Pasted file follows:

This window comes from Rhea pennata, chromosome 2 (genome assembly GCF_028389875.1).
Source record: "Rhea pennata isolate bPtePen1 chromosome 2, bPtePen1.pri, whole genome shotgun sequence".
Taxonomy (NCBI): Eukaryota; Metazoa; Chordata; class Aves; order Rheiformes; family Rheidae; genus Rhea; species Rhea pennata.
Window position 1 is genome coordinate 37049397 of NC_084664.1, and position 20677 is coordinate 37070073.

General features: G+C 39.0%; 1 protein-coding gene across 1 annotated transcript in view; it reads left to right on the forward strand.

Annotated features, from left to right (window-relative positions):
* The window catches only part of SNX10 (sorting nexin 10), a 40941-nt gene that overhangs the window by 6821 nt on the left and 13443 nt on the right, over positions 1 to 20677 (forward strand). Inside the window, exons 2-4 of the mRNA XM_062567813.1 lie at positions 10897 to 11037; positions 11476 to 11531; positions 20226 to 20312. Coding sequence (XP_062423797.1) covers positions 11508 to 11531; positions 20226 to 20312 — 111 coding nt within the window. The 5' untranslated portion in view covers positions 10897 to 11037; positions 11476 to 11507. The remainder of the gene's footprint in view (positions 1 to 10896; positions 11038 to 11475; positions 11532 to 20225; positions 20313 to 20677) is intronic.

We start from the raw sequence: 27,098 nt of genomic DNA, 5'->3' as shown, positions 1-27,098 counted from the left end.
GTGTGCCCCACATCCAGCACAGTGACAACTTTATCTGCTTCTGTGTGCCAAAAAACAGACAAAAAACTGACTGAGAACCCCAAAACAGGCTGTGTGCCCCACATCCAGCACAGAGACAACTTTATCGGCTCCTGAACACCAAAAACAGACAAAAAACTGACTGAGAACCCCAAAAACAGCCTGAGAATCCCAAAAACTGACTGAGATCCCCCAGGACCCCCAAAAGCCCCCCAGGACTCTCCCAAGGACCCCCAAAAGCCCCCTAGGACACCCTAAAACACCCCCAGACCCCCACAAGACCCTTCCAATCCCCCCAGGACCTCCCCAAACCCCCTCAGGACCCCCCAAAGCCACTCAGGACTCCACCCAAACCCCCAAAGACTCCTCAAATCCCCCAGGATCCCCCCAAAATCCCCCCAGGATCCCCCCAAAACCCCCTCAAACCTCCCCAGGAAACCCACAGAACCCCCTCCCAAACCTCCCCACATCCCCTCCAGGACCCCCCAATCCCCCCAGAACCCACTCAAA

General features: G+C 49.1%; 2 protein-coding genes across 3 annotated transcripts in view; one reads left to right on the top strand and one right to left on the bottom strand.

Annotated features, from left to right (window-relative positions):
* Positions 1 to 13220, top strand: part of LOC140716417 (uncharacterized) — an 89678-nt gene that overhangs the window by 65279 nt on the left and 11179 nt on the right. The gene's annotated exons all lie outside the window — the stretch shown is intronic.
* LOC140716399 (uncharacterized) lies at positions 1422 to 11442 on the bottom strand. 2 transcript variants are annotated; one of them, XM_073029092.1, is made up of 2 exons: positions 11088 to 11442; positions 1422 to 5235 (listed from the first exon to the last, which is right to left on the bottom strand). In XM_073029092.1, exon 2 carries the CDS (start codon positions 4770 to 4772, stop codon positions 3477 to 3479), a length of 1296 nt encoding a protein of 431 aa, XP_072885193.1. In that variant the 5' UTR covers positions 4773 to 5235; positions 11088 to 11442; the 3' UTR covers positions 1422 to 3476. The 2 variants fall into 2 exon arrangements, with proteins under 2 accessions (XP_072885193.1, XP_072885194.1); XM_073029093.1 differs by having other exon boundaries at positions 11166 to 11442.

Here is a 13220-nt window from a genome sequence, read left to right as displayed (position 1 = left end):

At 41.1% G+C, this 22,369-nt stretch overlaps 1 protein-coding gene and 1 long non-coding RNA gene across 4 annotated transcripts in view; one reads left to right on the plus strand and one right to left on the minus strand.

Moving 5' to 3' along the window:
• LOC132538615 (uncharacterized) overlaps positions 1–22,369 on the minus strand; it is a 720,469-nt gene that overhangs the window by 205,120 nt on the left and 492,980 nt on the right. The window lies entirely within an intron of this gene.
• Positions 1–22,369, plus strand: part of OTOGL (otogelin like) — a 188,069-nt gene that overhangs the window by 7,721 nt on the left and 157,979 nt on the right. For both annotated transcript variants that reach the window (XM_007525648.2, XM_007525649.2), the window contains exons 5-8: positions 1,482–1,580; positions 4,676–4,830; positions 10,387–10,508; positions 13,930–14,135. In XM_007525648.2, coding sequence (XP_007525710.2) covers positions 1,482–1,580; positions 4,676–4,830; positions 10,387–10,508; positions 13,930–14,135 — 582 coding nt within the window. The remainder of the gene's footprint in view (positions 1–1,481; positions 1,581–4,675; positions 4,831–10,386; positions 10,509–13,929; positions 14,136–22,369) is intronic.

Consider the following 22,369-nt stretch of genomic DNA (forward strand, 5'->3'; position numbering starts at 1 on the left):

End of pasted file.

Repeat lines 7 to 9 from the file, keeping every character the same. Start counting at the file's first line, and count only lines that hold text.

* The window catches only part of SNX10 (sorting nexin 10), a 40941-nt gene that overhangs the window by 6821 nt on the left and 13443 nt on the right, over positions 1 to 20677 (forward strand). Inside the window, exons 2-4 of the mRNA XM_062567813.1 lie at positions 10897 to 11037; positions 11476 to 11531; positions 20226 to 20312. Coding sequence (XP_062423797.1) covers positions 11508 to 11531; positions 20226 to 20312 — 111 coding nt within the window. The 5' untranslated portion in view covers positions 10897 to 11037; positions 11476 to 11507. The remainder of the gene's footprint in view (positions 1 to 10896; positions 11038 to 11475; positions 11532 to 20225; positions 20313 to 20677) is intronic.

We start from the raw sequence: 27,098 nt of genomic DNA, 5'->3' as shown, positions 1-27,098 counted from the left end.
GTGTGCCCCACATCCAGCACAGTGACAACTTTATCTGCTTCTGTGTGCCAAAAAACAGACAAAAAACTGACTGAGAACCCCAAAACAGGCTGTGTGCCCCACATCCAGCACAGAGACAACTTTATCGGCTCCTGAACACCAAAAACAGACAAAAAACTGACTGAGAACCCCAAAAACAGCCTGAGAATCCCAAAAACTGACTGAGATCCCCCAGGACCCCCAAAAGCCCCCCAGGACTCTCCCAAGGACCCCCAAAAGCCCCCTAGGACACCCTAAAACACCCCCAGACCCCCACAAGACCCTTCCAATCCCCCCAGGACCTCCCCAAACCCCCTCAGGACCCCCCAAAGCCACTCAGGACTCCACCCAAACCCCCAAAGACTCCTCAAATCCCCCAGGATCCCCCCAAAATCCCCCCAGGATCCCCCCAAAACCCCCTCAAACCTCCCCAGGAAACCCACAGAACCCCCTCCCAAACCTCCCCACATCCCCTCCAGGACCCCCCAATCCCCCCAGAACCCACTCAAA